Because dataJAR, Part Deux


Wow, it’s mid-September & this is my 1st post of the year!

Below is some reasons as to why no posts & what I’ve been up to.

Old dog, new tricks

Having spent 14 years or so as in-house IT, moving to work in a more MSP/Consultant capacity at dataJAR has required I learn some new skills.

Same old, brand new

In regards to new technical skills, software titles like the below are things I might have dabbled in before but now have had to learn (to varying degrees):

  • AutoPkg(r)
  • Munki
  • DeployStudio
  • Packages
  • Suspicious Package (the art of deciphering the madness that some folks employ)
  • Imagr
  • GroundControl
  • Foldr
  • CrashPlan
  • JumpCloud
  • JamfNow

As I have been learning the above, there is not “bloggable” material as I’ve been learning from either what James has taught me or I have been reading many a GitHub wiki or blog post & asking questions in various channels on the Slack.

So thank you, all!

Square peg, round hole

Whilst some customer requirements follow a well trodden path, others require a different approach.

Same can be said when looking for solutions as an MSP, not many folks host 100+ Jamf Pro instances like we do at dataJAR.

Earlier this year we moved all our customer instances from multi-context setups to a Kubernetes deployment. To make things more interesting, we have a private cloud which is hosted & part managed by Cloud Helix.

Now, as far as we know, we’re the only folks in the world offering a commercial Jamf MSP solution on Kubernetes (if i’m wrong, please reach out to me.. I’d love to talk!).

We also host our own CDN, so lots of lessons being learned here.

All in all, this has lead us to creating several bespoke solutions.

Some of which pertain to our hosting infrastructure, other items (like jamJAR), have come about due to bringing efficiencies to our workflows.

Some, again like jamJAR, make sense to be offered as a FOSS. Others like envQUERY (a flask based app currently deployed to heroku which users JWT’s to point clients to their local munki repo) are a little bespoke.

So, on top of the more traditional Apple Admin skills listed above, the below I have also picked up (again to varying degrees):

  • Ubuntu
  • CoreOS
  • Apache
  • Kubernetes
  • Flask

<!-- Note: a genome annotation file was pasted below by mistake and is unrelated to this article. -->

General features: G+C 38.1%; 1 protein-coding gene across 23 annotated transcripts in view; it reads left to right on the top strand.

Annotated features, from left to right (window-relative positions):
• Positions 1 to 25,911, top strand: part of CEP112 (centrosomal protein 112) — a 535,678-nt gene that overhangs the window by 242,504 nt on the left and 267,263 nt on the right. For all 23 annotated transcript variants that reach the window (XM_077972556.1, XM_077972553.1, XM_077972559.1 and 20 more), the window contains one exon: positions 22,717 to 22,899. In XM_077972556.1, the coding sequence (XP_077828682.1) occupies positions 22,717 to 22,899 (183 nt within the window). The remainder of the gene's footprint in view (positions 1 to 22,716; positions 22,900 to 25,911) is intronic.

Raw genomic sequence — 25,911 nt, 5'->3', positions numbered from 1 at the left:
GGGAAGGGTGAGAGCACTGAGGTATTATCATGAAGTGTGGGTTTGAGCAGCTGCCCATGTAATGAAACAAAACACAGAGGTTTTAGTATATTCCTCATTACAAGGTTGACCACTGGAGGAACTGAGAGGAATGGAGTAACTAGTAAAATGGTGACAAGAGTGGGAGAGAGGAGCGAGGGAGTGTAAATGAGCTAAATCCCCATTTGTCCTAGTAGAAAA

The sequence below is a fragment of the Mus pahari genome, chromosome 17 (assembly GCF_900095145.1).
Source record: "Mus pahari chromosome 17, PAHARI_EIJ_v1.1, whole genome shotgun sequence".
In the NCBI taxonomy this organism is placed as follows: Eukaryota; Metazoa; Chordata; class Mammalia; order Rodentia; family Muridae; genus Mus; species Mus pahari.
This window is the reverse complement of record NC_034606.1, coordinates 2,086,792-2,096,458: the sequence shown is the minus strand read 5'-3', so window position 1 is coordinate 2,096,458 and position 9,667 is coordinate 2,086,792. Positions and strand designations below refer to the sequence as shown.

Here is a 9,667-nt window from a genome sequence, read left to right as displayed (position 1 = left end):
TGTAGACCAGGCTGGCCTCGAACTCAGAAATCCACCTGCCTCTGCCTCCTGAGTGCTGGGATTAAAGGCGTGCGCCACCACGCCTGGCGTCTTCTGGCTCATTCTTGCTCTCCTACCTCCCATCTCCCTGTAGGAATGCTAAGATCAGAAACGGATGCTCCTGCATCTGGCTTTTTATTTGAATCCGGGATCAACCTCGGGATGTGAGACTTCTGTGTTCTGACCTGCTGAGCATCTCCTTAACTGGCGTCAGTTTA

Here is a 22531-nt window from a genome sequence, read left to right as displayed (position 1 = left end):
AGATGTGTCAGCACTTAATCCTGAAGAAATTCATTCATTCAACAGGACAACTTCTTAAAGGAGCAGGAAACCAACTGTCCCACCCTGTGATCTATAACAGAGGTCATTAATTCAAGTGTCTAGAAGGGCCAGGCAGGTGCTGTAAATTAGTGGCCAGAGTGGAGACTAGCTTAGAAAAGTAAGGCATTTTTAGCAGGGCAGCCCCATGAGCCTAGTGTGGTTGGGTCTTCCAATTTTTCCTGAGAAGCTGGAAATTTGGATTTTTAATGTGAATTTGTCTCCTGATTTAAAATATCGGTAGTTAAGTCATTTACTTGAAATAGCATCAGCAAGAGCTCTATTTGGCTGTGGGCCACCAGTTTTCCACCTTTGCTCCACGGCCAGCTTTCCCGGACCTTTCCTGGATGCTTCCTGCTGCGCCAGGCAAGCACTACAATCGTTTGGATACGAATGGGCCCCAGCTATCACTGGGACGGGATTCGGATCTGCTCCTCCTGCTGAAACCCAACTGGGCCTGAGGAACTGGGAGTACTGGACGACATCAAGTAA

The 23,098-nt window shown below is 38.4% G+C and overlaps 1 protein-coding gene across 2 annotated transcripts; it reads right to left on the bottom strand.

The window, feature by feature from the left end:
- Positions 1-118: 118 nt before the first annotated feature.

• Heroku
  • Datadog
  • Twilio
  • Google Suite (yes, yes.. not had the pleasure before joining dataJAR)
  • JSON Web Tokens

Most of the above solutions will not work as we need out-of-the-box, & so need some bespoke customisation to work in the manner that we do or they will facilitate certain workflows that we employ.

These can sometimes then be distilled into internal projects, such as those listed below (these are intentionally obtuse for now).

I have been involved in part in all, some as the main dev & others just sticking my oar in:

  • Auto-Update Framework
  • envQUERY
  • dotmobi-tools
  • warden
  • YAPS
  • dotmobi Switcher
  • Management

These are all items that supplement workflows that we employ, &/or are to overcome some shortcomings in various areas of the tools we employ to deliver said workflows.

An apple for the teacher

I have also become a Jamf Integrator, which means poor sods get to hear me whittle on about Jamf Pro from 4 hours to 3 whole days.

Delivering training is not something I have done in quite this manner before (I have delivered internal training), it’s quite a skill & certainly something which with every JumpStart I will learn more of.

Yes boss, no boss!

Another new challenge, is that I became Technical Director at dataJAR (go me!). So I now have a proper vested interest in the company I am a part of.

Whereas, previously I was an employee or a contractor only.

As Technical Director, not only do I have the usual Director responsibilities but I also now have some direct reports!

Luckily, as my team consists of Richard Mallion & Darren Wallace, it’s easy.

(We also just genuinely have a great group of folks across the organisation, which makes working with them all a pleasure).


With all the above, moving to dataJAR & becoming Technical Director means that I have had to changes certain aspects

Un-Social Media

One of the more understandable changes (I hope), is that I have gone from being a customer to a partner with a few vendors.

As a customer, you can voice displeasure/give feedback about a particular aspect of a vendors solution/product etc.

As a partner, the same vendors might take a dim view of such public voicing. So any displeasure/feedback needs to be voiced via the appropriate private channels


Similarly, if someone threatens legal action. It is prudent to keep shtum.

Name above the door

If you feel a little annoyed about the above, don’t be.

It’s part of the game, & something I am having to learn as I progress through my career. I’m sure we have all been there.

I just need to be more mindful with Social Media, but in a bar with a beer…

Back to the future

So what’s next?

Well, I have posts regarding the talks I was involved in at to blog still, & some other items.

AutoCasperNBI & AutoImagrNBI need a wee Mojave update (even if just for dark mode).

I am also speaking at next month & it’s an honour to be asked, (I hope I deliver as expected).

Also, I will not be at JNUC this year as it’s too close to & whilst I’d love to talk some about the above mentioned projects & MSP challenges.. we’re not at a point yet where we can talk about those. Hopefully next year!

See you soon.

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